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As the builders of Winton, the Setons’ history can be traced back to 1050 and Robert FitzPicot de Say, Lord of Aunay (Normandy). His son, also called Robert, fought at the Battle of Hastings with William ‘the Conqueror’ in 1066.
Phillip de Sayton, his grandson, was granted the lands of Seton, Winton and Winchburgh around 1150 by David I of Scotland; he was consolidating his power around Edinburgh with Norman nobles.
There began almost six centuries of Setons at Winton.
Phillip’s grandson married the sister of King Robert ‘The Bruce’. The family were heavily involved in the Wars of Independence in the 14th century, including the Siege of Berwick and the Battle of Bannockburn.
Through marriage, the Seton name can be seen in the family trees of Hay, Gordon, Stewart, Campbell, Douglas and Montgomerie. Setons are linked to Dukes and Viscounts down to mere Earls, including the title bestowed upon Robert, 6th Lord Seton, 1st Earl of Winton.
They held notable positions such as Mary Seton, Lady-in-Waiting to Mary Queen of Scots, Robert, 4th Lord Seton, Lord of Session, and Alexander (brother of the 1st Earl) who became Earl of Dunfermline and Chancellor of Scotland.
Although the Seton seat was nearby at Seton Palace, Longniddry, George Ist Earl of Winton built a stone tower at Winton around 1480.
Henry VIII adopted an unusual style of courtship for his son Edward to woo Mary Queen of Scots. Under Henry’s orders, Winton was burnt by the English Army in 1544 around the time of the siege of Haddington.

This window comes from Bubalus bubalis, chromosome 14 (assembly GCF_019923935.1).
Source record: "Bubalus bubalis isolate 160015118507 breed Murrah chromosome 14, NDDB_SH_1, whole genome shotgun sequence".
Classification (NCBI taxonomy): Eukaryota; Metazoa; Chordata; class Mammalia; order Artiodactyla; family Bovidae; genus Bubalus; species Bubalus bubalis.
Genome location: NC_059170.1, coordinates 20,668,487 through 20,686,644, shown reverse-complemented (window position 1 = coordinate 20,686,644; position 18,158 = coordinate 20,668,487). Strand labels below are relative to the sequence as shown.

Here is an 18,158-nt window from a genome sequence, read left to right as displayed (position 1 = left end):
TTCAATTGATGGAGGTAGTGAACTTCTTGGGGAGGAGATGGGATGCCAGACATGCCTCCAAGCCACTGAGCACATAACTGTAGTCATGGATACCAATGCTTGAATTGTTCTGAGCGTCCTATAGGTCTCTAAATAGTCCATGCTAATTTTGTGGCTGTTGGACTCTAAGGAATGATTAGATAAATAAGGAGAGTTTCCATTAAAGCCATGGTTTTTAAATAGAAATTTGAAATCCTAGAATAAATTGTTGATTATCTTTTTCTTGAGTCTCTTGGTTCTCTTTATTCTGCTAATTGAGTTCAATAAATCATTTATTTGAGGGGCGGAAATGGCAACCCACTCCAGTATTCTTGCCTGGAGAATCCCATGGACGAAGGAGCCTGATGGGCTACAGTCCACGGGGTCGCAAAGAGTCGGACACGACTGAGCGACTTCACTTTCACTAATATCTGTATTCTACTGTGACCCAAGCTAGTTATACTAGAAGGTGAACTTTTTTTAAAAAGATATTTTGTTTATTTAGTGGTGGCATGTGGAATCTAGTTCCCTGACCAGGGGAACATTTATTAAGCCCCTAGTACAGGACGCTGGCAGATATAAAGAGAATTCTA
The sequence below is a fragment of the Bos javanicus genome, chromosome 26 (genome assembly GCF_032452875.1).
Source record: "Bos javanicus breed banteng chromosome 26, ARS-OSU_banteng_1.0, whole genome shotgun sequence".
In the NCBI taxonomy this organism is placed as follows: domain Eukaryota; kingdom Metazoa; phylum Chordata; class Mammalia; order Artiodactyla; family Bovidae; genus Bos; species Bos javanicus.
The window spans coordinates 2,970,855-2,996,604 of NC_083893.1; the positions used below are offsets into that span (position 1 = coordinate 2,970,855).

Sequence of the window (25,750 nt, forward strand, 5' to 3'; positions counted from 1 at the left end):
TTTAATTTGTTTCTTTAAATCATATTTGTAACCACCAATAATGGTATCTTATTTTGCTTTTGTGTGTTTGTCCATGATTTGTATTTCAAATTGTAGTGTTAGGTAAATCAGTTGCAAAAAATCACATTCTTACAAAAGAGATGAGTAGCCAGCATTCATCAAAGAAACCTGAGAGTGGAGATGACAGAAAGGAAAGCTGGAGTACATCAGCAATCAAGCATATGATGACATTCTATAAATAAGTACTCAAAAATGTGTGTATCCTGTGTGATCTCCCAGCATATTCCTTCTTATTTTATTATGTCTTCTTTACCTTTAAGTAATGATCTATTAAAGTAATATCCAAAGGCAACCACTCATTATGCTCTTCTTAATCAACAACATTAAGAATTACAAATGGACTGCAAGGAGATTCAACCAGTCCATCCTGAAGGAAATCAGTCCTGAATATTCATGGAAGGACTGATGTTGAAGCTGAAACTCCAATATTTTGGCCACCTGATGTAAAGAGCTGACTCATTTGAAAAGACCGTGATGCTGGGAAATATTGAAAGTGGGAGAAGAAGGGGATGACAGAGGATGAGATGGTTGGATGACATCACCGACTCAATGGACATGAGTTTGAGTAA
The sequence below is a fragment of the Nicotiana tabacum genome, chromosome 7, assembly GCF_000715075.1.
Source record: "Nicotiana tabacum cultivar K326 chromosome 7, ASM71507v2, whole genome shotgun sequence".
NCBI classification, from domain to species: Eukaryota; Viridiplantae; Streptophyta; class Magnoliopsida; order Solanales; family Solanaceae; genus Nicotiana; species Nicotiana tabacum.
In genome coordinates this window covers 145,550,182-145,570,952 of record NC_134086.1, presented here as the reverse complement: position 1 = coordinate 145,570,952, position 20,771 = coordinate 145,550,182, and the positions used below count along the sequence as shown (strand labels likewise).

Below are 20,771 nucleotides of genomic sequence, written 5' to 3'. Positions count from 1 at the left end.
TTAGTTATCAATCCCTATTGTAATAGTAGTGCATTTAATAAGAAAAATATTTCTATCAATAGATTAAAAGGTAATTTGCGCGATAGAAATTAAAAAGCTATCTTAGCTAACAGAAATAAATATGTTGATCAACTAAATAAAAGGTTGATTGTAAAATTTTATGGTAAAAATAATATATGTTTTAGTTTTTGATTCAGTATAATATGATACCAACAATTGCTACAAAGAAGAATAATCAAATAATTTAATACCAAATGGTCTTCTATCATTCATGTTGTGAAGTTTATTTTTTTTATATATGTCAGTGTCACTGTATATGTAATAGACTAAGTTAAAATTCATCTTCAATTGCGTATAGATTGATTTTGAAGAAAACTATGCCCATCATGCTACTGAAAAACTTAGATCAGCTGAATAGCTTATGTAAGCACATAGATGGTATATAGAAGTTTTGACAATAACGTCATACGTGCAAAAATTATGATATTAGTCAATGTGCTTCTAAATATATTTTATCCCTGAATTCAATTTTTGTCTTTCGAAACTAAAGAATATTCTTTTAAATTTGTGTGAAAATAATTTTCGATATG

The thick walls of the vaulted basement survived the fire, and this Vaulted Cellar is still used for entertaining today.
The 6th Lord Seton was made 1st Earl of Winton in 1600 and set about making a home out of the ruin. The work was continued by his nephew, the 3rd Earl, who engaged the services of William Wallace, the King’s Master Mason.
Wallace was responsible for many prodigious building projects and he turned Winton into one of the finest examples of Scottish Renaissance architecture.
Two generations on, support for the Royal Stuarts at the Jacobite uprising of 1715 saw the capture of George 5th Earl of Winton at the Battle of Preston. He was taken to the Tower of London; his land and titles were confiscated by the crown and the land was later leased to the York Buildings Company.
It was later requisitioned for use during the uprising of 1745 by Bonnie Prince Charlie, on behalf of the exiled 5th Earl. The rebel army camped on the Estate and were fed by the local tenantry.